Iowa Ag Secretary Bill Northey is asking the governor and legislators for more money to prepare a statewide plan for responding to a major animal disease outbreak.
Lawmakers set aside $100,000 this past spring for the effort, but Northey is recommending the state spend another $150,000.
“For foreign animal disease preparation,” Northey says, “so this is some staffing that helps us work with the farm organizations that are working with their producers on biosecurity.”
The state’s poultry industry was hit a couple of years ago by a bird flu outbreak. Northey says after his department got the $100,000 budget in July, it has started drafting a response plan for another outbreak of avian influenza or some other animal disease.
“The one we all worry about is foot-and-mouth disease,” Northey says. “That would be a huge impact.”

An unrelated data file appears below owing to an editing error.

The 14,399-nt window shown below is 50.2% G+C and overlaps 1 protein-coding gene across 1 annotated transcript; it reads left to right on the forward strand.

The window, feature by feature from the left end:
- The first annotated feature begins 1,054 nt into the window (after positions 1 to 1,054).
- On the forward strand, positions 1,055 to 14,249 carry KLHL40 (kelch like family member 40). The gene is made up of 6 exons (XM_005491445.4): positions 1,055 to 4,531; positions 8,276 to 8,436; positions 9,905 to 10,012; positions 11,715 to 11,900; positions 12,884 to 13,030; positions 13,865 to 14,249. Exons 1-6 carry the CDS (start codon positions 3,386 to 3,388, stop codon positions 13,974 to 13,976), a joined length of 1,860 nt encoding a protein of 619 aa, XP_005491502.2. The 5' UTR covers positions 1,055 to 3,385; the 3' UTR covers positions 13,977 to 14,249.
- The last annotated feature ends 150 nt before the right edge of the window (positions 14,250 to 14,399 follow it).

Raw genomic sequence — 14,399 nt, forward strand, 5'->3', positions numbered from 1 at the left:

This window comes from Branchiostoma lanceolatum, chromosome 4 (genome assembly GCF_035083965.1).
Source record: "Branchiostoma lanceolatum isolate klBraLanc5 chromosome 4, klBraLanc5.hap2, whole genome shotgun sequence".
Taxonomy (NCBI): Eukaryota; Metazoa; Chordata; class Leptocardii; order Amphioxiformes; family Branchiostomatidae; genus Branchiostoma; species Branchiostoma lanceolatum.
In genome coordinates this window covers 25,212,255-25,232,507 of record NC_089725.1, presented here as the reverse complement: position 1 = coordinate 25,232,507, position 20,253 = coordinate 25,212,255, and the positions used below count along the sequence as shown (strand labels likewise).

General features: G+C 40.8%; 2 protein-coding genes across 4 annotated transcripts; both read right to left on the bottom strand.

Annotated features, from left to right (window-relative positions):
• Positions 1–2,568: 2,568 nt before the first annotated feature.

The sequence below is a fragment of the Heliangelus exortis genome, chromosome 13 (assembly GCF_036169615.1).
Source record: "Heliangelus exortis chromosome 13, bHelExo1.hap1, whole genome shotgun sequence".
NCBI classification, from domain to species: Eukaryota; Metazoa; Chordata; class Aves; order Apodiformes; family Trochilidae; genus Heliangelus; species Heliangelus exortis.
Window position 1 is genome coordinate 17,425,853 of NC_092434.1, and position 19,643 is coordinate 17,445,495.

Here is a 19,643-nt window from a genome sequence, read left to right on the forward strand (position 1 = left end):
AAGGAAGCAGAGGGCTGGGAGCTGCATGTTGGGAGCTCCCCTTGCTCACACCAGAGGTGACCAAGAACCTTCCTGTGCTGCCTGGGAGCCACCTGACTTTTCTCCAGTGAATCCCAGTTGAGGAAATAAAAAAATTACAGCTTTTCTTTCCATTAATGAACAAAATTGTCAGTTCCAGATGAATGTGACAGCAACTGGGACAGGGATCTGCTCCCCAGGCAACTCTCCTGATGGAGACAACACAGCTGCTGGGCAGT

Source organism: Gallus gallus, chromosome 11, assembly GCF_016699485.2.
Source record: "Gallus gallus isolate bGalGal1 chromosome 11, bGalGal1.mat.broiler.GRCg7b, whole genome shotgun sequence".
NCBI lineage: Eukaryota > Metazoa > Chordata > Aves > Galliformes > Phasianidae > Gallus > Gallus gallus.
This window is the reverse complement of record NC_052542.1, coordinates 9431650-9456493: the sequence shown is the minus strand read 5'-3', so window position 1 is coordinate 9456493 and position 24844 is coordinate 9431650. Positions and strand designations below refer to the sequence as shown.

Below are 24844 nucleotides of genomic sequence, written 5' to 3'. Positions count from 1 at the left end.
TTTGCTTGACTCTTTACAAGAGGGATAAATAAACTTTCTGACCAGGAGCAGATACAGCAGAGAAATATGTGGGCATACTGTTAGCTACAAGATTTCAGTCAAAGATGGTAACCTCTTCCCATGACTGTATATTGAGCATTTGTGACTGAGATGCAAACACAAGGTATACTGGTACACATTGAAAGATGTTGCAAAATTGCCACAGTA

Foot-and-mouth disease is a highly contagious virus that strikes animals with divided or “cloven” hooves. The concern is primarily about cattle and swine because they’re raised in close quarters, although sheep, goats and deer can be infected as well. There hasn’t been an outbreak of foot-and-mouth disease in the U.S. since 1929.
Northey spoke in the governor’s office today as he presented his budget plan for the Iowa Department of Agriculture. Northey’s been nominated for a job in the U.S.D.A., but the U.S. Senate hasn’t voted to confirm him for the job. Texas Senator Ted Cruz is blocking the vote on Northey’s nomination in protest over the EPA’s pro-ethanol moves.